In early 1989, I attended a conference on the subject of art and AIDS at Ohio State University. A number of compelling figures were present in that Columbus auditorium that gray February weekend, but one made a particular impression on me: Gregg Bordowitz. From the moment he began to discuss strategies of contemporary cultural activism, which he outlined with a kind of breathtaking clarity, I knew I was in the presence of a serious thinker - an impression that has only increased over the years.
From the beginning, Bordowitz's work has been characterized by an extraordinary adaptability and purposefulness. As a member of the video collective Testing the Limits during the early years of ACT UP, he produced tapes that recorded the movement's demonstrations and analyzed representations of the epidemic in the media. He also joined Gay Men's Health Crisis, where, with the artist Jean Carlomusto, he developed an array of AIDS-educational work: tapes aimed at empowering HIV-positive viewers, "safer sex shorts," multilingual video. More recently he produced a series of short tapes, "Portraits of People with AIDS," which I was pleased to include, along with a selection of the educational work, in "What Happened to the Institutional Critique?," a show I organized at American Fine Arts, New York, in 1993.
Bordowitz's first feature film, Fast Trip, Long Drop, was recently screened at the Sundance Independent Film Festival, at the New York and San Francisco Lesbian and Gay Film Festivals, and in commercial release at Cinema Village, New York. It was also included in this year's Whitney Biennial. With Fast Trip, Long Drop, Bordowitz joins a number of film-makers whose exploration of AIDS content has necessitated the problematic gesture of turning the camera upon themselves, recording their own experiences and narratives - a transition Bordowitz sees not as a rejection of his activist project but as its most recent fulfillment. In the representation of the self, he argues, the HIV-positive artist turns from the task of demanding new treatments to the even greater challenge of "living, simply living" with the virus itself.
JAMES MEYER: Fast Trip, Long Drop, a feature-length work being shown at film festivals and museums, bespeaks an important transition in your activity. How do you see the shift from community organization and media critique to "art film"?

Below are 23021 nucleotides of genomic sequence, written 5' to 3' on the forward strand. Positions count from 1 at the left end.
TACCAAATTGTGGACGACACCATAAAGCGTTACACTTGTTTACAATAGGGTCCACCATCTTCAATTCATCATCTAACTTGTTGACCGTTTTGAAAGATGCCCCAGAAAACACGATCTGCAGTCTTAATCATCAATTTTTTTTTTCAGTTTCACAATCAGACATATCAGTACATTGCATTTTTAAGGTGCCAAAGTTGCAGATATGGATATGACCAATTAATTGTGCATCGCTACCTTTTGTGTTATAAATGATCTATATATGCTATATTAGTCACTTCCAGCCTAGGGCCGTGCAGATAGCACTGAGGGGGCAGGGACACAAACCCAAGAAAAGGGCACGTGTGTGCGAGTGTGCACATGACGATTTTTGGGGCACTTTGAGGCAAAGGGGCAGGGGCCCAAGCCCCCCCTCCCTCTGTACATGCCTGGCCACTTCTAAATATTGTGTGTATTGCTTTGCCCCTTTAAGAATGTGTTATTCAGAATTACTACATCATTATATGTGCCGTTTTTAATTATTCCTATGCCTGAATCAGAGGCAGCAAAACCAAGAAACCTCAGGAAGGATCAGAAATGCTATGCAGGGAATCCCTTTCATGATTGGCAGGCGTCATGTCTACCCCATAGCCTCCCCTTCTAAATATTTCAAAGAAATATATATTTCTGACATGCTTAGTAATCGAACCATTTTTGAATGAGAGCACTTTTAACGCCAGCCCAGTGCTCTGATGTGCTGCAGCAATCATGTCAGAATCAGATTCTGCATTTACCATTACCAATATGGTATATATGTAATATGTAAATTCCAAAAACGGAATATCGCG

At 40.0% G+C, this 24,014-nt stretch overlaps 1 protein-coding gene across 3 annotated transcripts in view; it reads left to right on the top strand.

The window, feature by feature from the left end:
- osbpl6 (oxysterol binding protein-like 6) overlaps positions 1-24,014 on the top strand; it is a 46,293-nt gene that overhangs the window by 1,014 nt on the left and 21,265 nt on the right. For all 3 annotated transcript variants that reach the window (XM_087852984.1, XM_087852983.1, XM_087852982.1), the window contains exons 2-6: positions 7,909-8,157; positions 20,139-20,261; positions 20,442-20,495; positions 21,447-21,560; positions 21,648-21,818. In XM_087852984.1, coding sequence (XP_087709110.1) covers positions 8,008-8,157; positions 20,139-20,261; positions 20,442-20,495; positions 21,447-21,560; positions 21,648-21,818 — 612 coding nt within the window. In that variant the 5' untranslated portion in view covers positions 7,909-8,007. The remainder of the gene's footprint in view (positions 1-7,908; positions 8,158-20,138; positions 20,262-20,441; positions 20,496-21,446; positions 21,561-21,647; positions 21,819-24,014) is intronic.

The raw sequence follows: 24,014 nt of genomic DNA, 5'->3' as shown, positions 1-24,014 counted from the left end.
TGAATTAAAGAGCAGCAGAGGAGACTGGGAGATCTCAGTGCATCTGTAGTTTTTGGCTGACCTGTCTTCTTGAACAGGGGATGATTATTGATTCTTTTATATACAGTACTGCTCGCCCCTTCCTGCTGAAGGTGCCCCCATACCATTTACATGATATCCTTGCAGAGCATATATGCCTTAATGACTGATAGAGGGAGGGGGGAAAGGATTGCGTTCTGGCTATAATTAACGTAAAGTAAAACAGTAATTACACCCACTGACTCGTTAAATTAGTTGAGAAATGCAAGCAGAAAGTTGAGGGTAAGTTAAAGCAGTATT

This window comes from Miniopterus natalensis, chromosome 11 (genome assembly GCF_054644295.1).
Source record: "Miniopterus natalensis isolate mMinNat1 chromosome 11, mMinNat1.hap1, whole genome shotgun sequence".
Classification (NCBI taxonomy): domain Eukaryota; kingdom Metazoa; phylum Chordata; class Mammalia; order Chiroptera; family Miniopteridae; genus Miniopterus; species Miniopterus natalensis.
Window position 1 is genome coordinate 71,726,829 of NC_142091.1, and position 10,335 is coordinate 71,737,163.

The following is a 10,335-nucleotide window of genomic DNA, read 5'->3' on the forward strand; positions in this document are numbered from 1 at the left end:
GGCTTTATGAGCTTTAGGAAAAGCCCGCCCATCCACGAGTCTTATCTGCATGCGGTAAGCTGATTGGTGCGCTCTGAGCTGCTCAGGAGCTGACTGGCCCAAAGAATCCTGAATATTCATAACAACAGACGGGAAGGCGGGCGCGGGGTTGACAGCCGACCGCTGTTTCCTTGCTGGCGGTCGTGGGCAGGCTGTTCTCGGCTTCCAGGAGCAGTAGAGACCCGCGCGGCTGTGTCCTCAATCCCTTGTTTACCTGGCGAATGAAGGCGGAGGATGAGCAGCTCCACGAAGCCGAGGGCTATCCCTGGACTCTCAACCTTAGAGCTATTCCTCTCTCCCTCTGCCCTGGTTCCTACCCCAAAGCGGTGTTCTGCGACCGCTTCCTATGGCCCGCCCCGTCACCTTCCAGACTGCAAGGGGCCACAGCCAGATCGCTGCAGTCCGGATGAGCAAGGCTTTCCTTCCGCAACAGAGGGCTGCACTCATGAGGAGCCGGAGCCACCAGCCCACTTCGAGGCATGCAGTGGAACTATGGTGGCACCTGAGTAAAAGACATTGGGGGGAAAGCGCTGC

GREGG BORDOWITZ: As a continuity. Fast Trip . . . satisfies the criteria I established for my activist work, in that it still has the same conception of a three-tiered audience. The first tier is those who appear in the film; the second, those who know and identify with the people in the film; the third is anyone else who wants to come along for the ride. I still see Fast Trip . . . as an organizing tape in that it attempts to voice the concerns of a constituency and to formulate these concerns in ways that are productive for that constituency; it recognizes people with AIDS as part of the work's audience.
JM: But it's a personal narrative.
GB: It does take on more personal issues, but I don't see this as its primary distinction from the earlier work. The main distinction is that in Fast Trip . . . I no longer impose fetters on the work for the sake of what I envisioned to be the good of the community it was intended for. Rather, I've tried to overturn any limits placed on the work for particular uses.
The earlier work I did - the "Safer Sex Shorts," for example - was created within a context of extreme repression, in which lifesaving information for the communities hardest hit by AIDS was unavailable. Given our lack of resources (compared to better-equipped institutions that refused to take on this issue because of homophobia), we produced educational materials in ways we felt would be most accessible to these communities. In doing so, we bracketed off certain concerns - such as the complexity of sexual identity and practices. In producing Fast Trip . …